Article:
4. The point where the three panes meet is passed to the module.  This requires that all three panes be re-sized to get the right layout.  I cleverly pass one single point where then intersect so that there won’t be any confusion that may have resulted in passing three separate rectangles.
  5. The items for the ‘A’ pane are sent to the module.  The module has control of how they are displayed.  The standard way is to display them in a tree control, but something better may be invented and exploited in future DLLs.
  6. A menu bar is built within the PnP and is passed to the module for display.  If there are additional menus the module wants to display, this where they will be added.
  7. Up until now, the module has remained hidden, so the last step is to display the window.

Closing a module

Now there are of course, certain steps that have to be taken when a module is closed (either to display another module, or when the program is quitting).  Here are those steps:

  1. A call is made to the module telling it to be suspended.  This gives the module a chance to save anything it’s done, or clean up anything that needs cleaning.
  2. NEDpnp gets the module’s current screen location.  If the user has moved the screen around, we want to know about it.
  3. NEDpnp gets the point where the three panes meet.  Once again, the user may have moved things around and we want to know.
  4. That’s about it.  The module is suspended and can be hidden.

Swapping modules

Given the above steps, NEDmain.dll can switch between two modules by closing the first module using steps 1-3 of “Closing a module”.  The module is closed, but still visible on the screen.  Now we can take the steps in “Opening a module”.  If the module is already loaded, but has been suspended, the process starts at step 3.  Since it’s using the same screen coordinates as the other module, it covers the old one.  Now the old module can be hidden.  For a very brief time both screens exist, but really only the new one can be seen.  This eliminates any annoying flicker that we’d see otherwise on slower computers.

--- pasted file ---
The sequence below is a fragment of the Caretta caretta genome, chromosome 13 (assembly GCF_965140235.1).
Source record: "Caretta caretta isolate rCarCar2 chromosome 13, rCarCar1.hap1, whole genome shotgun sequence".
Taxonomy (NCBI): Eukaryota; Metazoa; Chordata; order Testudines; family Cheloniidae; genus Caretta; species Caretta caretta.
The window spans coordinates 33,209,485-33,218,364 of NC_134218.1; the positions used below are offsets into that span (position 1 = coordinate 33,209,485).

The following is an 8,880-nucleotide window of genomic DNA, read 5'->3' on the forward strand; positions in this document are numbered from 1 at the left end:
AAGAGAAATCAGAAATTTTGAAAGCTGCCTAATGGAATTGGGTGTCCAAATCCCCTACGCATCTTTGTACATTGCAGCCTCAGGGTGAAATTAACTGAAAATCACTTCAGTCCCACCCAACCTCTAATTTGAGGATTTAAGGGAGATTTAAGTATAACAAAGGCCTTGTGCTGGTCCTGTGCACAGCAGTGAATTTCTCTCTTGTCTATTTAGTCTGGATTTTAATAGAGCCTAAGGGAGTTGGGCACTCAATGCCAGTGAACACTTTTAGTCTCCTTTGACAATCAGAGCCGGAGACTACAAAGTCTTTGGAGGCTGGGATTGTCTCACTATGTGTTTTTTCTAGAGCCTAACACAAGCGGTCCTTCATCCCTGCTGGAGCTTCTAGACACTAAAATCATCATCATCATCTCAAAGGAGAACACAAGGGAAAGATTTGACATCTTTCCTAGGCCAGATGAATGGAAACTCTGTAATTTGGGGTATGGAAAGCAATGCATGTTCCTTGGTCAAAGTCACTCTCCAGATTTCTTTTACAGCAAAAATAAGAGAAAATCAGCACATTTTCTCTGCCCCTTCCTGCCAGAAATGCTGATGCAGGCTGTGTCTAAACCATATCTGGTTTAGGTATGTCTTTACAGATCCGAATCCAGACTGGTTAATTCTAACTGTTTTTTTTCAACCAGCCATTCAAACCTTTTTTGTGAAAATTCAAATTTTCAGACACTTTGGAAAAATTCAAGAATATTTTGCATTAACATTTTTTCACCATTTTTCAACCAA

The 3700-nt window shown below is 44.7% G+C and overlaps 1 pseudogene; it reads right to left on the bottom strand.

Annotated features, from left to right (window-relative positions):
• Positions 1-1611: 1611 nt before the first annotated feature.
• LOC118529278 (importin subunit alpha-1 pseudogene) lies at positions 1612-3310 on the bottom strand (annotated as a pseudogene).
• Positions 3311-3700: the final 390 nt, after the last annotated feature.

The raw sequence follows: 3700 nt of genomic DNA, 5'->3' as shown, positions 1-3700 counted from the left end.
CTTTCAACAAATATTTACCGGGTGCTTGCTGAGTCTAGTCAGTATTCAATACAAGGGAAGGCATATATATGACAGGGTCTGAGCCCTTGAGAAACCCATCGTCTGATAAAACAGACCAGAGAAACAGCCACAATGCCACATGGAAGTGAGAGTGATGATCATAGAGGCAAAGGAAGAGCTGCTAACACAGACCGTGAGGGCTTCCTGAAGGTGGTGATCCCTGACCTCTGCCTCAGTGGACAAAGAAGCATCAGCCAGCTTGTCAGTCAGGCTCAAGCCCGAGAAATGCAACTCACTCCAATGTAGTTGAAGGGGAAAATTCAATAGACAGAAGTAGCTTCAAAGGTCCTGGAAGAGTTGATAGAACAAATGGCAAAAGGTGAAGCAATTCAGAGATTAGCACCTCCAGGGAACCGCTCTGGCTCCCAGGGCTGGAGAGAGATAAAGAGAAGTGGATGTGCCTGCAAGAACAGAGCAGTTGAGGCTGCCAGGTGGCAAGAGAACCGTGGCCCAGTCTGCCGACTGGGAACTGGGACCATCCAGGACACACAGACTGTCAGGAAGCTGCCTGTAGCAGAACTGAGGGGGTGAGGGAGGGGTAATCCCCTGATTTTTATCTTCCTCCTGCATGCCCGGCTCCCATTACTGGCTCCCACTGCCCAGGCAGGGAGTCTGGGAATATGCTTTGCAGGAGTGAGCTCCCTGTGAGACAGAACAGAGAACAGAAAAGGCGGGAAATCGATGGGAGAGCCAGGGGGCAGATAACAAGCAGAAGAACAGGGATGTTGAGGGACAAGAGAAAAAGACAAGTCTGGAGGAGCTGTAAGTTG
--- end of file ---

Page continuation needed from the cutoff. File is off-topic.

Data Manager


NEDpnp.dll includes the Data Manager.  NED-2 does not work directly with user data files, but uses a temporary working file to manipulate data.  This protects the users data from irreversible changes made by the independent modules that don’t necessarily ask before saving data.  As part of it’s normal shutdown, NEDpnp will delete the temporary working file.  Here is a schematic of how the working file is created and used:



During start up, NEDpnp.dll initializes and loads an empty, working data file.  There is an empty NED data file that is created by the program CreateEmptyNEDFile.exe, whose location can be found in the Windows system registry under HKEY_LOCAL_MACHINE\Software\NED- USDA Forest Service\NED-2\Resources.  The key is “Empty NED file”.  A check is made to the table [table information] to see if all versions match the current versions in the NED variables database.  If the empty file is out of date, the program CreateEmtpyNEDFile.exe is run to create a new, clean database.  Once a valid empty file is available, it can be copied into a working file and registered for ODBC use by NEDpnp and the modules. 


Before copying and opening the new working file, NEDpnp checks to see if one already exists.  During normal shutdown the working file is deleted, but if the last NED-2 session was aborted for some reason, the working file will still be there when NED-2 is re-started.  The user will be asked if this old dataset should be loaded.  This provides at least some data recovery in the event of a system failure.


When requested, (by a call to Open File) the PnP will load the user’s data into the working file.  A check to the table [table information] in the user’s file is made to make sure it is current with the NED variables database.  If any table version is out of date, a call to UpdateNEDFile.exe is made.  This will assure that the working data always matches the variables database.  Once the file has been verified to match the variables database, it is copied to the working file.


When requested, (by a call to Save or Save As) the working file will be saved to a user-defined file.  This will be a simple file copy from the working file to the file specified by the user.